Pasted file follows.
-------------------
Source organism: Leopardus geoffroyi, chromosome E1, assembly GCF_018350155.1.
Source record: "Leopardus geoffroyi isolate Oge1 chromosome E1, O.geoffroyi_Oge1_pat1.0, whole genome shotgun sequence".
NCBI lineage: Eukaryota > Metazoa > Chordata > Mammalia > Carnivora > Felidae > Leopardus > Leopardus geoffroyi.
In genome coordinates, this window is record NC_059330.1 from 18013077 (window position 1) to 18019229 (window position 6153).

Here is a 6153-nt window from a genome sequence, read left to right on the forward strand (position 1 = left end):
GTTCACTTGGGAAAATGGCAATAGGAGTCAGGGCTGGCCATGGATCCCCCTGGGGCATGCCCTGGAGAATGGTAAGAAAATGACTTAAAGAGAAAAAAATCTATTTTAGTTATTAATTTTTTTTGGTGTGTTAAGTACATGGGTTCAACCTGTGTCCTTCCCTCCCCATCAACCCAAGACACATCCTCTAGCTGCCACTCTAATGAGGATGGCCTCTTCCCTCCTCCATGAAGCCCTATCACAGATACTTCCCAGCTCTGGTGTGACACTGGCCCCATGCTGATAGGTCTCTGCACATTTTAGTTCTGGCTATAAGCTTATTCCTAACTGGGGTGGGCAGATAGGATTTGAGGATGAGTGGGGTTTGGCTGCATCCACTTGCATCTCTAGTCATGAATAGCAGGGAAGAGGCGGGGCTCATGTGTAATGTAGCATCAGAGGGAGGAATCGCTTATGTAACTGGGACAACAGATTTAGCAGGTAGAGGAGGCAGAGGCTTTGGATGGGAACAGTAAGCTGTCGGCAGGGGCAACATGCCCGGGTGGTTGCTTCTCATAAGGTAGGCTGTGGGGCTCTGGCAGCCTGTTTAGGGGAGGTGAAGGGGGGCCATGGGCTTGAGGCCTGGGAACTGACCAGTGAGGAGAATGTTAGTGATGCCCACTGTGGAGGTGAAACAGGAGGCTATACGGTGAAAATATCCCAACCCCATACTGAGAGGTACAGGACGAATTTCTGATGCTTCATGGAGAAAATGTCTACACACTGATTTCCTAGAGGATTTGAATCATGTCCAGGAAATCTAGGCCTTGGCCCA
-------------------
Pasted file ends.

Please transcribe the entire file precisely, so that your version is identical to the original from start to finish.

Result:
Source organism: Leopardus geoffroyi, chromosome E1, assembly GCF_018350155.1.
Source record: "Leopardus geoffroyi isolate Oge1 chromosome E1, O.geoffroyi_Oge1_pat1.0, whole genome shotgun sequence".
NCBI lineage: Eukaryota > Metazoa > Chordata > Mammalia > Carnivora > Felidae > Leopardus > Leopardus geoffroyi.
In genome coordinates, this window is record NC_059330.1 from 18013077 (window position 1) to 18019229 (window position 6153).

Here is a 6153-nt window from a genome sequence, read left to right on the forward strand (position 1 = left end):
GTTCACTTGGGAAAATGGCAATAGGAGTCAGGGCTGGCCATGGATCCCCCTGGGGCATGCCCTGGAGAATGGTAAGAAAATGACTTAAAGAGAAAAAAATCTATTTTAGTTATTAATTTTTTTTGGTGTGTTAAGTACATGGGTTCAACCTGTGTCCTTCCCTCCCCATCAACCCAAGACACATCCTCTAGCTGCCACTCTAATGAGGATGGCCTCTTCCCTCCTCCATGAAGCCCTATCACAGATACTTCCCAGCTCTGGTGTGACACTGGCCCCATGCTGATAGGTCTCTGCACATTTTAGTTCTGGCTATAAGCTTATTCCTAACTGGGGTGGGCAGATAGGATTTGAGGATGAGTGGGGTTTGGCTGCATCCACTTGCATCTCTAGTCATGAATAGCAGGGAAGAGGCGGGGCTCATGTGTAATGTAGCATCAGAGGGAGGAATCGCTTATGTAACTGGGACAACAGATTTAGCAGGTAGAGGAGGCAGAGGCTTTGGATGGGAACAGTAAGCTGTCGGCAGGGGCAACATGCCCGGGTGGTTGCTTCTCATAAGGTAGGCTGTGGGGCTCTGGCAGCCTGTTTAGGGGAGGTGAAGGGGGGCCATGGGCTTGAGGCCTGGGAACTGACCAGTGAGGAGAATGTTAGTGATGCCCACTGTGGAGGTGAAACAGGAGGCTATACGGTGAAAATATCCCAACCCCATACTGAGAGGTACAGGACGAATTTCTGATGCTTCATGGAGAAAATGTCTACACACTGATTTCCTAGAGGATTTGAATCATGTCCAGGAAATCTAGGCCTTGGCCCA